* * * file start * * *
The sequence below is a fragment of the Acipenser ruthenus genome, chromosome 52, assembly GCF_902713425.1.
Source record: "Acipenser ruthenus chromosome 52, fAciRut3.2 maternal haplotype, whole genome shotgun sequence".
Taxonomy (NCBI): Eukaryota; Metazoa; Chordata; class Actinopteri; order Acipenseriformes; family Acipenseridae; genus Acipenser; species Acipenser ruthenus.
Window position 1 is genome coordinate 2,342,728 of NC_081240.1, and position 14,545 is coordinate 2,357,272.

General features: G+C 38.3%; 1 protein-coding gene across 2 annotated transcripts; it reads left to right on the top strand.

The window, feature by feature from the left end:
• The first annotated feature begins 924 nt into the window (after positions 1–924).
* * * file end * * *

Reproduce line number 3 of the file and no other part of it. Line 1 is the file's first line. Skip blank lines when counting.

Taxonomy (NCBI): Eukaryota; Metazoa; Chordata; class Actinopteri; order Acipenseriformes; family Acipenseridae; genus Acipenser; species Acipenser ruthenus.